I keep on feeling like I am at war and battling with someone I can’t see but in my mind knowing that the enemy is so strong, that the whole world can stand still and allow the men and women in white coats to fight and not with guns and missiles but a very unusual way of fighting, at times feeling like I will hide from nothing. But hearing the casualties in this war across the globe, it’s something else.

The worst part is we don’t really know when the war is going to come to an end. This is World War. I am not fighting alone but worldwide there has been protocols designed in every Country and the nurses and doctors are on the front line, our new superheroes. Who ever thought of that.

Myself I do business and things. My business involves traveling across the boarder and now I can no longer go for orders as traveling is restricted and since many of my customers’ businesses are affected too, it’s becoming hard for them to pay me. Everyone is anxious as no one knows when everything will come back to normal.

Just like everyone else I was so excited for this year and hey it’s vision 2020, I had plans to grow and invest. But then Boom! COVID-19 decides to disturb all those plans, we pray its going to be defeated soon. Two of my friends have cancelled their weddings, ten people I know have lost their jobs just because of the virus. Each and every day new cases of infected people around the world are being reported. Schools, Shops, and even Churches are closed, as one way of defeating this enemy. Businesses are not making profits.

Parishioners wash hands as a preventative measure against COVID-19 at St. Don Bosco in Area 23, Lilongwe. (Photo by AMOS GUMULIRA)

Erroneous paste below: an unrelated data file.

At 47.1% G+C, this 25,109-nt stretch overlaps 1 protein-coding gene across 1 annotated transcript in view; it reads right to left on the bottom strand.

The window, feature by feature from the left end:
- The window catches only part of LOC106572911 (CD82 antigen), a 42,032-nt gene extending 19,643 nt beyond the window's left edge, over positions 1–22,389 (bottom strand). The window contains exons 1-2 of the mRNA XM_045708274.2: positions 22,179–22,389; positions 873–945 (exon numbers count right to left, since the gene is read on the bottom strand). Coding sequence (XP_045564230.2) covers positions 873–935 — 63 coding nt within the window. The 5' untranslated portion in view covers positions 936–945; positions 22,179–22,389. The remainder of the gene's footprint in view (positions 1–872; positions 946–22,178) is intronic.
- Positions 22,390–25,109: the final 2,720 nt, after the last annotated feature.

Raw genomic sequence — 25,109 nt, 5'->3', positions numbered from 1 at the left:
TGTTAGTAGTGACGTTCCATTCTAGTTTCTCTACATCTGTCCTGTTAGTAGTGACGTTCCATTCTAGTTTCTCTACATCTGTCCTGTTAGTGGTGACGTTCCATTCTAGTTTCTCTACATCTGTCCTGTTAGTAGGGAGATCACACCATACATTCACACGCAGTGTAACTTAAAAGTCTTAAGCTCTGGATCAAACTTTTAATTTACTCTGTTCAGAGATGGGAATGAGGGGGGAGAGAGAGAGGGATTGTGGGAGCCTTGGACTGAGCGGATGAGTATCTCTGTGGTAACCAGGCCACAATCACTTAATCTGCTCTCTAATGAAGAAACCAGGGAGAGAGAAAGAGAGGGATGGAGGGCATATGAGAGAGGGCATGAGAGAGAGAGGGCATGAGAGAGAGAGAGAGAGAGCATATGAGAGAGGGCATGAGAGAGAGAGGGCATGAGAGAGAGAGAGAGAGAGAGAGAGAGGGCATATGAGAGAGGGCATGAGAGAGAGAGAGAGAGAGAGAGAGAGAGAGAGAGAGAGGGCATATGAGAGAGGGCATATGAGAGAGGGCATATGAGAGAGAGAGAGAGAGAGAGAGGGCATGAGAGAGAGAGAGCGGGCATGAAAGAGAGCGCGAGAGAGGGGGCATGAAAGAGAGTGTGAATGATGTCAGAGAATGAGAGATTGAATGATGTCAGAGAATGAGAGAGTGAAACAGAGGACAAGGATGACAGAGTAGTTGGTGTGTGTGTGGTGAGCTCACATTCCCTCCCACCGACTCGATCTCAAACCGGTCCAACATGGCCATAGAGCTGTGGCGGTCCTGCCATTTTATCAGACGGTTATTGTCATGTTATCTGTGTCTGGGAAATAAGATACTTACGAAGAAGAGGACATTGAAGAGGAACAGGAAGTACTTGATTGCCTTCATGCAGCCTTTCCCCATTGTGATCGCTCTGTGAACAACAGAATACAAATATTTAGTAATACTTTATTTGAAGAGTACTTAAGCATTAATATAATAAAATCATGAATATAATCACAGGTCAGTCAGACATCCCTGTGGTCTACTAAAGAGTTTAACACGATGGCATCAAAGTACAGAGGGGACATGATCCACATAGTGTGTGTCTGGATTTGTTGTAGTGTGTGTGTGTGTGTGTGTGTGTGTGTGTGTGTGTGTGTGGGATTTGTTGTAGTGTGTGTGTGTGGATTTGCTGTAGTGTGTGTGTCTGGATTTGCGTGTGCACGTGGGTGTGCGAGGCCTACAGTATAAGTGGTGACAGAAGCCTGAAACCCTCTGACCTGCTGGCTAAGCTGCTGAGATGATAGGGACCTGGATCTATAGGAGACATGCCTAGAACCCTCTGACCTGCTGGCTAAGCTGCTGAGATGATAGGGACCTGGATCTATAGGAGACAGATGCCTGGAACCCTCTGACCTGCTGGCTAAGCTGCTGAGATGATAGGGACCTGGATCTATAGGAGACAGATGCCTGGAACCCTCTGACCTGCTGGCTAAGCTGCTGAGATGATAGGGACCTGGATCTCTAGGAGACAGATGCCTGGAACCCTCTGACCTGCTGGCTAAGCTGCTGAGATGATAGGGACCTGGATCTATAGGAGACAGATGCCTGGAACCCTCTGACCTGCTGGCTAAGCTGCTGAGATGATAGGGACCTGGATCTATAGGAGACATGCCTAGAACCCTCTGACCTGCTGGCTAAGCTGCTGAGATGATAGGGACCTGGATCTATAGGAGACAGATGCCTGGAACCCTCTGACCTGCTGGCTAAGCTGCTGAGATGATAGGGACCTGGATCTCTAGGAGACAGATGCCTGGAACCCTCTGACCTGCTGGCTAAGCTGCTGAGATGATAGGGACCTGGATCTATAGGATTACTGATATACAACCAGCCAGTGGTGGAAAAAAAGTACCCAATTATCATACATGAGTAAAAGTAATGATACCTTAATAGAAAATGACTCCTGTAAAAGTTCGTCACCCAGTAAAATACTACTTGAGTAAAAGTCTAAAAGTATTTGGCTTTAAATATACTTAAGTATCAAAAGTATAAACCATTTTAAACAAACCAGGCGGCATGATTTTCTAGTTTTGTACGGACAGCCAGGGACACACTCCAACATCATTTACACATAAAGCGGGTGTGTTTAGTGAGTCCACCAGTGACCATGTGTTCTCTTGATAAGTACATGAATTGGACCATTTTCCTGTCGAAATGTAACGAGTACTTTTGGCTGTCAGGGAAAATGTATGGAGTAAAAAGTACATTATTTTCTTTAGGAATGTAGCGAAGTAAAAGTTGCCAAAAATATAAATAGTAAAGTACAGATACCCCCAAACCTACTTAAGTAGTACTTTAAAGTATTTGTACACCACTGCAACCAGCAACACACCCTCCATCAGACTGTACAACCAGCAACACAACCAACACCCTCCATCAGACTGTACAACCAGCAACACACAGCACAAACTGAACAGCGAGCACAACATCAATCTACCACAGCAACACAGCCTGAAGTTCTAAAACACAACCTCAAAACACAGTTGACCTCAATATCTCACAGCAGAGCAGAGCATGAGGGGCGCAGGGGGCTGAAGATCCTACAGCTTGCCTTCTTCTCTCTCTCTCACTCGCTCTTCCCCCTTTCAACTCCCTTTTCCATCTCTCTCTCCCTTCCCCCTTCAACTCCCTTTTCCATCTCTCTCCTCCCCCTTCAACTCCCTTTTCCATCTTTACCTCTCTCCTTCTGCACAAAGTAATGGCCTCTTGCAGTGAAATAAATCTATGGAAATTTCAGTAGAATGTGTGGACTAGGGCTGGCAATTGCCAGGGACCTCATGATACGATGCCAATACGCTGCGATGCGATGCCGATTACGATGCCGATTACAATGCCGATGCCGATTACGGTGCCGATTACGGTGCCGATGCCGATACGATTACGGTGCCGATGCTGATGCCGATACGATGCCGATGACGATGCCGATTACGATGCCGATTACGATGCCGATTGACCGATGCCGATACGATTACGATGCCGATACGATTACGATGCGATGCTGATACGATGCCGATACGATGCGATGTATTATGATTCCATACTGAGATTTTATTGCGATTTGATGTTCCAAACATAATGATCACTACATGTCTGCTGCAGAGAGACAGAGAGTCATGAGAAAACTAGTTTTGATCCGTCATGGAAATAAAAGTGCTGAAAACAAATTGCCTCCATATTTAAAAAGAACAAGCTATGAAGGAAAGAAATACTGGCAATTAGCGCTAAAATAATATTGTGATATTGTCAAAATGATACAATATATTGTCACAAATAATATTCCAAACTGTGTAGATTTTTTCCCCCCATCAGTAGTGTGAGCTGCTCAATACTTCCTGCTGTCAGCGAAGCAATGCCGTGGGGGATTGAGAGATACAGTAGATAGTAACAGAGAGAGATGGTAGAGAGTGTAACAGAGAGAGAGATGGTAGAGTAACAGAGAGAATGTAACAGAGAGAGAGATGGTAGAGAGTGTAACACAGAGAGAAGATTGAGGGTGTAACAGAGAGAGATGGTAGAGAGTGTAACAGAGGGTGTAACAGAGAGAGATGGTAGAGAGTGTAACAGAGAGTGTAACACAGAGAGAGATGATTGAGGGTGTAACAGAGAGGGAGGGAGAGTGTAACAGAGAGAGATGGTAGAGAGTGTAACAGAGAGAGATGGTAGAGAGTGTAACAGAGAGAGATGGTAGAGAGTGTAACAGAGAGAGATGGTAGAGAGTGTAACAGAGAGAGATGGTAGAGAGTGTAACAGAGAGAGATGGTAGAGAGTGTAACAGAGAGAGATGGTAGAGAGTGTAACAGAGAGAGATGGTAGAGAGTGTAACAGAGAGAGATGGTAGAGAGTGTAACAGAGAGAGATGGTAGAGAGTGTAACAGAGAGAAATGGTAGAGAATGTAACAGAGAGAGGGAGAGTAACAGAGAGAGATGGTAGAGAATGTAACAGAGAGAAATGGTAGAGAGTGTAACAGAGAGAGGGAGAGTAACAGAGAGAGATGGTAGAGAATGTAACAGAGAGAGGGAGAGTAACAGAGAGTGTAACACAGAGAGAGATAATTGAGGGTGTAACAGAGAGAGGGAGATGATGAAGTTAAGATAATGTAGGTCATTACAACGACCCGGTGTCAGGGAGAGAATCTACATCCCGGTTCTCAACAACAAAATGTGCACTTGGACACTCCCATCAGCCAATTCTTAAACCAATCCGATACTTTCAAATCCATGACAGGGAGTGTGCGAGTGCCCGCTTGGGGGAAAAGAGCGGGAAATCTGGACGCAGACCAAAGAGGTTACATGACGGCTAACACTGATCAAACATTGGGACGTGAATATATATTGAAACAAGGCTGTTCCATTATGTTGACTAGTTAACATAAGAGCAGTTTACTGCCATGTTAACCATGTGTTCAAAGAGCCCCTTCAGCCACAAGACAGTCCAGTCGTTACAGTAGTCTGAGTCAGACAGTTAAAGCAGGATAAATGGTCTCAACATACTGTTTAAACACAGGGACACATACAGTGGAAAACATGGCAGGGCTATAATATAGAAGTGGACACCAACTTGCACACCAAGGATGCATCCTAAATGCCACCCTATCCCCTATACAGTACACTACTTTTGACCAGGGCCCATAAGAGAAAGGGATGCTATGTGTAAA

We started seeing restrictions on travel and business, and many suspected cases were advised to be in quarantine. Everyday News since has been filled with gloom, devastation has been carried in the air to our homes and the internet has been jam-packed with information of this enemy.

Regular life feels like eternity ago. Though our country has been had the cases in less than a month and it’s not long ago when the restrictions were brought forward. Its crazy how fast everything we know has changed, and its crazy how quickly weve all adapted to the changes. This have really changed in a blink of an eye.

Consider the conversations you now have with family and friends these days. When was the last time you left home or pass by town without washing hands? Everything is different now, and it happened almost overnight. We are in the midst of a worldwide pandemic, but its more than just that. Its a worldwide tragedy, one whose story is only beginning to unfold.
Its not just health. Its economics. Its politics. Its entertainment and lifestyle. Its society. Its everything.

Theres one thing we all share. Every one of us has lost something to Coronavirus. And its okay to lament over it. You may have changed your wedding plans, plans to start or finish School, plans for business, travel or attending your favorite concert. It’s okay to lament because it’s something you never expected.